Liquid Sky is a bizarre little science fiction film that originally came out in 1983. Initially it was a massive success. It played almost continuously for a year, spending 28 weeks on Variety’s top-grossing box office charts to eventually become the most successful independent film of the year. But then the film fell out of circulation for a variety of reasons. It had been funded with Russian money—the director, Slava Tsukerman (also the co-writer and co-producer), had worked previously in Russia and Israel, then decided that he wanted to make an American independent film, so he moved to New York in the 1970s. He had a deal for a science fiction film called Sweet Sixteen that would have starred Klaus Kinski and Andy Warhol—now that would have been a pretty crazy movie—bur it fell through, so Tsukerman had to do what he could with the ideas he had developed. The result was Liquid Sky.
Anne Carlisle, the star of the piece as well as the co-writer, seems to have had as much to do with the final product as the director, who appears to not have really understood what exactly he was working on and, it seems, still doesn’t… Carlisle played two roles, male and female but with blurred gender. Carlisle was a model/actress who had previous appeared in Downtown ’81, but didn’t go on to do much beyond a part in Desperately Seeking Susan, another film that mines the same New Wave club scene.
The basic plot is that a tiny flying saucer comes to earth to score drugs in early 80s New York, but the plot isn’t that important. It could even be seen as a sort of bizarre quasi-documentary, because almost everyone is playing themselves to some extent—Carlisle included elements of her own life in the story along with fabricated scenes, and most of the supporting cast are playing versions of themselves. Most of the cast, including the lead, were from the same acting school, where they worked under the tutelage of Bob Brady. Since there wasn’t much of a budget, Tsukerman used Brady and his students, plus people from the downtown New York club scene, to fill the screen.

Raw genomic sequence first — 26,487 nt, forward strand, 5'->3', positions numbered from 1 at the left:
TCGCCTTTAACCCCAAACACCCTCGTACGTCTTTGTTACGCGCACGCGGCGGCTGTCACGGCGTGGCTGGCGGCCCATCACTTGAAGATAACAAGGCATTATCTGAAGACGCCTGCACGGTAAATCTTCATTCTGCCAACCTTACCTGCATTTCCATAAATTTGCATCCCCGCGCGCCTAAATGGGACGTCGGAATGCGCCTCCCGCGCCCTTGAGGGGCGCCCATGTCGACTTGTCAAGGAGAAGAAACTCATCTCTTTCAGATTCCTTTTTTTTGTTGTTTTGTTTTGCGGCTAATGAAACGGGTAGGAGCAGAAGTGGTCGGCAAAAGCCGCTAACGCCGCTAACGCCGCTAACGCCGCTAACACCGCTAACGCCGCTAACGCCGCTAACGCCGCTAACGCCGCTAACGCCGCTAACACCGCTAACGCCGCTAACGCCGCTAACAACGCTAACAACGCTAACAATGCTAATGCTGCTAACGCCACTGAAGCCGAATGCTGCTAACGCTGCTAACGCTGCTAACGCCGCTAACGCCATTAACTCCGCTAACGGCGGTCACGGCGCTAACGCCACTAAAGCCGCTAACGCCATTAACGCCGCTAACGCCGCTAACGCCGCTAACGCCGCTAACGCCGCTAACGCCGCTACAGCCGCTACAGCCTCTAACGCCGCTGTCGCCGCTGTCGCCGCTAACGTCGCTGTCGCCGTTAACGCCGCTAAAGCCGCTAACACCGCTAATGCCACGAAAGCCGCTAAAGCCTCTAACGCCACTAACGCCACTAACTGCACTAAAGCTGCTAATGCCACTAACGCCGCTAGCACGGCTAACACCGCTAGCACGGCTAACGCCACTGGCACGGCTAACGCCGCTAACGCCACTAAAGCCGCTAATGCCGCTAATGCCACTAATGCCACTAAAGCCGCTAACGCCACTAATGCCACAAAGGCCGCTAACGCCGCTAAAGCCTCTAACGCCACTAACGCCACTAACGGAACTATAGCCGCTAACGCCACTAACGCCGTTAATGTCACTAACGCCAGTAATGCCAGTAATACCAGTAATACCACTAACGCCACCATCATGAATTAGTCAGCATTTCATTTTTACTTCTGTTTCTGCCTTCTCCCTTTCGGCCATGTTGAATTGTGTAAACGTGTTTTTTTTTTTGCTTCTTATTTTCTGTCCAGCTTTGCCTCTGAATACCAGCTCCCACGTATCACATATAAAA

What is important is that the film is visually astonishing. It’s awash with crazy neon colours, reflecting the fashion of the time and the world filled with bisexual coke-addled models in which it was created. It remains one of the great New York New Wave movies—and would make a fantastic double bill with Stranger Than Paradise, its polar opposite in look and feel. The film looks like it comes from another dimension, and the way the story is told also gives it a futuristic feel. Along with the neon colours, a lot of solarisation is used, an old trick used in science fiction films to create feelings of otherworldliness, Alphaville and 2001: A Space Odyssey being the obvious examples. The filmmaker used what were at the time state of the art effects, and it’s obvious that what little money there was (half a million to make a feature!) was spent on the visuals. It ended up being quite influential on other films, for better or worse – the recent film Spaceship (one of the worst films I have ever seen), for example, definitely took cues from Liquid Sky, as does The Neon Demon.
The director also co-wrote the music, which takes a lot of random classical pieces and translates them into an almost toylike, dissonant and quite creepy synth score. It’s one of the most off-kilter pieces of film music, and actually a bit of a gem.
Like Stranger Than Paradise, Liquid Sky is proof that if you have the will, you can make something great with next to no money. It really was one of the most important films of the 80s, but has been slightly forgotten due to its long time out of print. Vinegar Syndrome has released a special edition with a day-glo slipcover—now out of print—but its standard retail release includes a commentary track with Tsukerman, new video interviews with him and Carslile, a 50-minute documentary, a Q&A from a 2017 screening of the film, plus outtakes, an alternate opening sequence, behind-the-scenes footage, a stills gallery and various trailers.
The new transfer was scanned and restored in 4K from the 35mm original negative. It was a film that always looked great anyway, even on crappy VHS tapes, but this is real advance. Liquid Sky was a film that really deserved a new release, and this one includes both DVD and Blu-Ray versions.